Review: Toronto Symphony Orchestra’s class of Handel’s Messiah

(By: Hilary Punchard)

Nothing is better then being serenaded by a string orchestra and angelic voices for an evening. The Toronto Symphony Orchestra’s Messiah brings a special element to Toronto’s holiday art scene in December.

Handel’s Messiah is a winter classic, symbolizing the start of the holidays. The symphony is an English oratorio with scriptural text for lyrics. Handel composed it in 1741 and it is played in cities all around the world during the winter season.

The TSO handled the piece nicely, not taking away from the beauty of the composition. With modern day renditions of the Messiah, many attempt to adapt the symphony by adding flashy visuals and shifts in the musical production. However, the TSO has remained faithful to the core beauty of Handel’s work and captured the traditional elegance of this symphony.

The orchestra, choir and conductor worked flawlessly together, their transitions being executed to a degree that would make Handel himself proud.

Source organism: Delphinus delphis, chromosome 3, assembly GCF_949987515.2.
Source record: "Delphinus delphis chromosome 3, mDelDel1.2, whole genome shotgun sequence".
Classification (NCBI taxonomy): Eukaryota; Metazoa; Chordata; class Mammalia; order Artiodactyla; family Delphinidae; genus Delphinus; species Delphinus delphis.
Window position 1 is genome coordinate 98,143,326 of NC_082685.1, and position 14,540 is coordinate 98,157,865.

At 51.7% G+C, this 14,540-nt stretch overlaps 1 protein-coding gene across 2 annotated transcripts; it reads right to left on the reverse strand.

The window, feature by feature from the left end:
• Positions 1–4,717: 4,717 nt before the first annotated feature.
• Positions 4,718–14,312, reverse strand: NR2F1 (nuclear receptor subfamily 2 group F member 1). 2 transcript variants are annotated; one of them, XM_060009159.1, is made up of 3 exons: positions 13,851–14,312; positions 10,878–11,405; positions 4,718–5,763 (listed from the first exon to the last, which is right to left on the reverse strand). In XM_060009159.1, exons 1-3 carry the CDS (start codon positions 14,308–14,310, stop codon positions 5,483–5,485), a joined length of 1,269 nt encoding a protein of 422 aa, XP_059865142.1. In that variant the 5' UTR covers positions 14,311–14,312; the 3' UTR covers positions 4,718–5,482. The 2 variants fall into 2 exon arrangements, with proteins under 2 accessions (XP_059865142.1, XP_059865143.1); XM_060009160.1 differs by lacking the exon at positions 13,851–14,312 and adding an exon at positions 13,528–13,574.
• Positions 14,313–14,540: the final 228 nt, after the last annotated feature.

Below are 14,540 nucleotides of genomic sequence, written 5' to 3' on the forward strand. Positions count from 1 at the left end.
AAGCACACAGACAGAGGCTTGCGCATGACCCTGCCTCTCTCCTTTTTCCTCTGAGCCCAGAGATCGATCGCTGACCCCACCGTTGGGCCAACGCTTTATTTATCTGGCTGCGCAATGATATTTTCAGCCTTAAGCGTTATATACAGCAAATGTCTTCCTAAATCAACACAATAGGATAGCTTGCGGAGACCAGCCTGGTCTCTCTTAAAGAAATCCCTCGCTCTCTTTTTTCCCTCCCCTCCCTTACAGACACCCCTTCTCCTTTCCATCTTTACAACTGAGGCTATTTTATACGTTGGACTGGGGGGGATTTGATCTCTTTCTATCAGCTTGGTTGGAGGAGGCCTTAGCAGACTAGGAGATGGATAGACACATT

The grandeur of this symphony comes from the simplicity of the settings and the strength of the music. The Messiah is not only a biblical piece that several people have cherished for generations, but its music is a classic and a must see for everyone at least once in their life.

With the stage having a basic set up of a symphony, you do not have distractions in this event, leaving the viewer to close their eyes and enjoy the music itself.

Torontonians have several winter traditions that symbolize the start of the new season. The lighting of the Toronto City Hall Christmas tree, the Eaton Centre’s decorations, the Hudson’s Bay window displays; the TSO’s Messiah definitely deserves a spot on every Torontonian’s winter schedule.


Conductor Nicholas McGegan during Handel’s Messiah (Credits: The Toronto Symphony Orchestra)


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